Anecdotes Of Michaelangelo (1474-1564)
( Originally Published 1915 )
Michaelangelo was undoubtedly the greatest of all artists. Not only as a painter, but as a poet, a sculptor, and an architectect he was able to carry all before him. His brain was full of ideas more and greater than he could carry out. His life was one of sorrow, and although rich, he did not care for luxury - his mind was too great and too earnest to be taken up with small gratifications. He knew that pleasure was not worth the time it took.
In the year 1546 it chanced that Antonio da San Gallo died; a director for the fabric of St. Peter's was required, and there were various opinions as to who should be entrusted with the office. Being asked if he would under-take the work, the master replied that he would not, architecture not being his vocation ; but when entreaties were found useless, the pope commanded him to accept the trust, and, to his infinite regret, he was compelled to obey.
Of the work already done, he would often publicly declare that the building was left without light, and that too many ranges of columns, one above the other, had been heaped upon the outside; adding that, with its in-numerable projections, pinnacles, and divisions of members, it was more like a work of giants than of the good antique manner, or of the cheerful and beautiful modern style. He made a model to prove the truth of his words,and this was of the form wherein we now see the work to have been conducted. Much, that was true at the time Vasari wrote, was afterwards changed, but where Michaelangelo made changes, he took care to have all constructed with great exactitude, adding a degree of strength which would leave no pretext for another to change his plans.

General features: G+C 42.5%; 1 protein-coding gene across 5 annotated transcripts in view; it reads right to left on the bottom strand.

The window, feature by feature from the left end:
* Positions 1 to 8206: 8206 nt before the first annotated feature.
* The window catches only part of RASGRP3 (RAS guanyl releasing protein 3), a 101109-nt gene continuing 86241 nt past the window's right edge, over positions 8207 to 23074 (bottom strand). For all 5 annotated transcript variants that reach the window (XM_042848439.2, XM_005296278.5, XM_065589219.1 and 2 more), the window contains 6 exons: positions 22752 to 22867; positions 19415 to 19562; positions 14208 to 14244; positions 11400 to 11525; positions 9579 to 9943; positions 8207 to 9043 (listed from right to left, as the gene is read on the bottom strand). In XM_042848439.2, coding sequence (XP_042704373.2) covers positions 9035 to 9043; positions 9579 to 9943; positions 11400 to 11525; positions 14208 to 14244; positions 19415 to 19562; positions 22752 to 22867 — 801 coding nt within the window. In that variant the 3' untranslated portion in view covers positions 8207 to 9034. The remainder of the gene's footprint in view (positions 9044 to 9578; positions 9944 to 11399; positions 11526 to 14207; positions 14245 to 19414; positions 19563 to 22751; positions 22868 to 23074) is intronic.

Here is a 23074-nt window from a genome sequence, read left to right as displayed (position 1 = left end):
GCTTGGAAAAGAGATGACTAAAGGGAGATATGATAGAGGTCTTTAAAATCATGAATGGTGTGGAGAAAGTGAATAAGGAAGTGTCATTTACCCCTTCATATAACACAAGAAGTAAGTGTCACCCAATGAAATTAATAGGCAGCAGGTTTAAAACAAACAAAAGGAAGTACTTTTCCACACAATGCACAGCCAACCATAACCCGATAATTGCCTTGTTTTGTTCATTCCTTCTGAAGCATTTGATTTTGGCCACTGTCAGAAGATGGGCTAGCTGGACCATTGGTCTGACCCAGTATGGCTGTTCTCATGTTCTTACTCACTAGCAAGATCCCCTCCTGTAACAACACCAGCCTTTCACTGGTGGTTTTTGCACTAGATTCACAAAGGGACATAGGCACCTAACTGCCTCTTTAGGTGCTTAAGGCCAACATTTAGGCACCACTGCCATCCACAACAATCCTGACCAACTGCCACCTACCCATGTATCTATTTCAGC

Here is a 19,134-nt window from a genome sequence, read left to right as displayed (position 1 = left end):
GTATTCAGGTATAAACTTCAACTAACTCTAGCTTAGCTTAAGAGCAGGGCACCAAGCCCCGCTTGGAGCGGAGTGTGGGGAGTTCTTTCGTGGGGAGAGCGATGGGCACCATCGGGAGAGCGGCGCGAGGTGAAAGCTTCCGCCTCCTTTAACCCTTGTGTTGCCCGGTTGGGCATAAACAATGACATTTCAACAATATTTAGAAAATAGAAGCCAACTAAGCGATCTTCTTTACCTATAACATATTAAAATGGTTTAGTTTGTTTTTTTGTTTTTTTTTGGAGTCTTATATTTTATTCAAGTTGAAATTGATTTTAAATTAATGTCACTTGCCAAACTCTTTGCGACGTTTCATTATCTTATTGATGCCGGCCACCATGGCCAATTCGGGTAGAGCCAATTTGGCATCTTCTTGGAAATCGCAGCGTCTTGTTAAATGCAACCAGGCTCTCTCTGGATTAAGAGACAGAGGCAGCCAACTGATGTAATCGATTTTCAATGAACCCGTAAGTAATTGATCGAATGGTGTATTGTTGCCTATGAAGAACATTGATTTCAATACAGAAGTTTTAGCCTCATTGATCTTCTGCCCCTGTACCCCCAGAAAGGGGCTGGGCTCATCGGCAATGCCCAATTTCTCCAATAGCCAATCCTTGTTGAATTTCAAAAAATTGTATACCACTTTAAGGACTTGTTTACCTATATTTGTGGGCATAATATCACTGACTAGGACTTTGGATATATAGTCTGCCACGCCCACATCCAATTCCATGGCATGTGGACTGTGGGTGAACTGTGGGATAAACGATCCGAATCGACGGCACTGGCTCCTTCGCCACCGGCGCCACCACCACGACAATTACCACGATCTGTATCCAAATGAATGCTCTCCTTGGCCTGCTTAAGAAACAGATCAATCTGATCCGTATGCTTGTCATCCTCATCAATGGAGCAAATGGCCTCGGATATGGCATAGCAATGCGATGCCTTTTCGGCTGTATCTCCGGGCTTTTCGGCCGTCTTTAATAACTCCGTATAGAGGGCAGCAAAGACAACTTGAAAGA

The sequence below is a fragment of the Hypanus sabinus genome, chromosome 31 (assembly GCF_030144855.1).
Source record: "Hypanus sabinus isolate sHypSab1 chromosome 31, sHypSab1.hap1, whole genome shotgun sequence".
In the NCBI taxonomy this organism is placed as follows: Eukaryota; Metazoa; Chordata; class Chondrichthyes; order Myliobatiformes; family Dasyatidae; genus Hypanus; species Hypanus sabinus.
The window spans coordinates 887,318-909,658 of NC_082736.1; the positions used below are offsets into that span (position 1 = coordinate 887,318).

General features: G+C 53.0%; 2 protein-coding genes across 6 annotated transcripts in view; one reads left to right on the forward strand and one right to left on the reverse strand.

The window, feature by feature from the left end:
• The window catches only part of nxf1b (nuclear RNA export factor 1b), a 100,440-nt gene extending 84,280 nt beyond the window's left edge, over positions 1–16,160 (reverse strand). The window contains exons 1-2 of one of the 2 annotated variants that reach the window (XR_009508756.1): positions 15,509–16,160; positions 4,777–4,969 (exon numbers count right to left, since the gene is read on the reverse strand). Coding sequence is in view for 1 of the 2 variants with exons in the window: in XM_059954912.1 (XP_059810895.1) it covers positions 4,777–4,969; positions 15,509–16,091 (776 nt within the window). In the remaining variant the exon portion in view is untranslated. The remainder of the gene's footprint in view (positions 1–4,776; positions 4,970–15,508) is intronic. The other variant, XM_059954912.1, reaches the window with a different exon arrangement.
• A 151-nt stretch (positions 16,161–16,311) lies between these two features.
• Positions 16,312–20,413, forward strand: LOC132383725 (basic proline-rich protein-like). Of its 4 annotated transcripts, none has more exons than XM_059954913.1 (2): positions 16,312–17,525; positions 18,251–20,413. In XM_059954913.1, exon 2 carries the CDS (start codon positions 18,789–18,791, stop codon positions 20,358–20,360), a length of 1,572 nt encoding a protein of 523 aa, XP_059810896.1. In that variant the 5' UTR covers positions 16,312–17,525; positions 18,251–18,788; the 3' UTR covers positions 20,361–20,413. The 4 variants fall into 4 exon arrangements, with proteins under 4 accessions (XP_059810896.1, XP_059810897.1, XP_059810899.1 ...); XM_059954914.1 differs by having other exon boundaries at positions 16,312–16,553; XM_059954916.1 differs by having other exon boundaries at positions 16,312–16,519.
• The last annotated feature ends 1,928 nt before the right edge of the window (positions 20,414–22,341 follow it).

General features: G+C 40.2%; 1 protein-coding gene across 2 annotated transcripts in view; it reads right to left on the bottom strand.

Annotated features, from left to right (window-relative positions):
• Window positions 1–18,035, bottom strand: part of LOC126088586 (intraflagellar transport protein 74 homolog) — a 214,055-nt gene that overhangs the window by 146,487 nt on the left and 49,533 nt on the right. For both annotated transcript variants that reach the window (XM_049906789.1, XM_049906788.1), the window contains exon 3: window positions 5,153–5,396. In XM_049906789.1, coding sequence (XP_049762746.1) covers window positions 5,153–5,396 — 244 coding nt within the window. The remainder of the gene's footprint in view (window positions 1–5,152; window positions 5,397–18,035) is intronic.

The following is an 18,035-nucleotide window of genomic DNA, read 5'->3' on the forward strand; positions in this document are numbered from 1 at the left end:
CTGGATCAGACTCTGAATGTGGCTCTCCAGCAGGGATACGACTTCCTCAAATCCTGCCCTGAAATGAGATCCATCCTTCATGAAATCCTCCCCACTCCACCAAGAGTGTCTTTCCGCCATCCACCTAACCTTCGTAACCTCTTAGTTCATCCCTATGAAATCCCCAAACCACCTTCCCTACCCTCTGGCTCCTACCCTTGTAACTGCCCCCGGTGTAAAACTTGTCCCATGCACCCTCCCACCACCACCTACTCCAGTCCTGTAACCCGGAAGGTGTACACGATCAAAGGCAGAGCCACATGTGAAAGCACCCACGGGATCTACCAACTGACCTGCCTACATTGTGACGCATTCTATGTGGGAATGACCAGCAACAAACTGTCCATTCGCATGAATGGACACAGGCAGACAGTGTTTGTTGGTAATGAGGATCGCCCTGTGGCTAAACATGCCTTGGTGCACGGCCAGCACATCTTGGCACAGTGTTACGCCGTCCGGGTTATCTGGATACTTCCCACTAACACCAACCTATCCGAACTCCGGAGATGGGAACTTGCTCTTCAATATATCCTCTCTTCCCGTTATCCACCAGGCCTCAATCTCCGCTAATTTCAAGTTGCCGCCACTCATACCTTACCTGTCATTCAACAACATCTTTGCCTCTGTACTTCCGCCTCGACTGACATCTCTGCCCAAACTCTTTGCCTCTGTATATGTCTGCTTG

He executed many other buildings, and the capitol at Rome, as it stands today, is mainly from his plans, although executed after his death.
For his work upon St. Peter's he accepted no compensation.
Like most of the architects of the time, Michaelangelo was painter and sculptor as well. St. Peter's contains one of his greatest works of sculpture, the Pieta, and his triumph in painting, the Last Judgment, and the ceiling of the Sistine Chapel, in the palace of the Vatican nearby. Michaelangelo's was the master mind that over-topped all others, even in the great age in which he lived. He lived to see all his rivals die and to find himself acknowledged the greatest of all. At the last he also found himself beloved, and his old age was happier than his earlier lifetime.